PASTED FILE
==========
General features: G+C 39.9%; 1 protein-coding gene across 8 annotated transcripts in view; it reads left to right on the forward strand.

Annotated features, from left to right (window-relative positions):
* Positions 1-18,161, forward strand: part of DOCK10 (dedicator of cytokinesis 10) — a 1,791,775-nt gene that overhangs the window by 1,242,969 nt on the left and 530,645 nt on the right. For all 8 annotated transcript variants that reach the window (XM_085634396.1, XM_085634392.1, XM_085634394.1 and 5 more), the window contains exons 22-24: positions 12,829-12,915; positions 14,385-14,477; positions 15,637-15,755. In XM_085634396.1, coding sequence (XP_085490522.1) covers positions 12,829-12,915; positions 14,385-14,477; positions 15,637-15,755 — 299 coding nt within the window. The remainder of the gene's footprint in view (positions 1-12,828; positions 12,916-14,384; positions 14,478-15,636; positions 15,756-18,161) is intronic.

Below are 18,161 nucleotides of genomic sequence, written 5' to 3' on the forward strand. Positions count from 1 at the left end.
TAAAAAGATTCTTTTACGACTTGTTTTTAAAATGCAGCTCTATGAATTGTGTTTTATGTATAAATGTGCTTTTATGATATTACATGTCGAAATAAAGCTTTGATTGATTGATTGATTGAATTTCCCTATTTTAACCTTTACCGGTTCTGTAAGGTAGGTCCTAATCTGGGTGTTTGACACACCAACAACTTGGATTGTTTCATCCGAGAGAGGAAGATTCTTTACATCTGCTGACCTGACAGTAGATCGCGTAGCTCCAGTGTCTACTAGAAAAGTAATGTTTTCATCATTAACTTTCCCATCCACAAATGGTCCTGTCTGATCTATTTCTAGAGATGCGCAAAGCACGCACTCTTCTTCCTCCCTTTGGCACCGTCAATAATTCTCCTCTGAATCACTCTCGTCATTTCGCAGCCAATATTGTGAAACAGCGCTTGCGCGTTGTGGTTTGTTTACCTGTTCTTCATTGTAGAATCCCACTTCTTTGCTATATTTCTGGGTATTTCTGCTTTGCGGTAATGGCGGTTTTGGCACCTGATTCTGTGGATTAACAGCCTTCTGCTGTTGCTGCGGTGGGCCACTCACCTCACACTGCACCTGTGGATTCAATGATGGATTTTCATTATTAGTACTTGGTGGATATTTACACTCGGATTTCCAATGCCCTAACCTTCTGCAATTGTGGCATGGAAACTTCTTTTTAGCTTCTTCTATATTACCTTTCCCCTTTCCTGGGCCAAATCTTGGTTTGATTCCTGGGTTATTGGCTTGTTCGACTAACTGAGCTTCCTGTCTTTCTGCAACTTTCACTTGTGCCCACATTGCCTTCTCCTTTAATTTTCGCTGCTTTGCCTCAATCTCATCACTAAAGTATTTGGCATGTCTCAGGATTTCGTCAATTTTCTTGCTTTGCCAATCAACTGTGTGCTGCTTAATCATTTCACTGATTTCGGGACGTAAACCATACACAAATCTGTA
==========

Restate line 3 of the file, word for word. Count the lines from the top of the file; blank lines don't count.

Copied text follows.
* Positions 1-18,161, forward strand: part of DOCK10 (dedicator of cytokinesis 10) — a 1,791,775-nt gene that overhangs the window by 1,242,969 nt on the left and 530,645 nt on the right. For all 8 annotated transcript variants that reach the window (XM_085634396.1, XM_085634392.1, XM_085634394.1 and 5 more), the window contains exons 22-24: positions 12,829-12,915; positions 14,385-14,477; positions 15,637-15,755. In XM_085634396.1, coding sequence (XP_085490522.1) covers positions 12,829-12,915; positions 14,385-14,477; positions 15,637-15,755 — 299 coding nt within the window. The remainder of the gene's footprint in view (positions 1-12,828; positions 12,916-14,384; positions 14,478-15,636; positions 15,756-18,161) is intronic.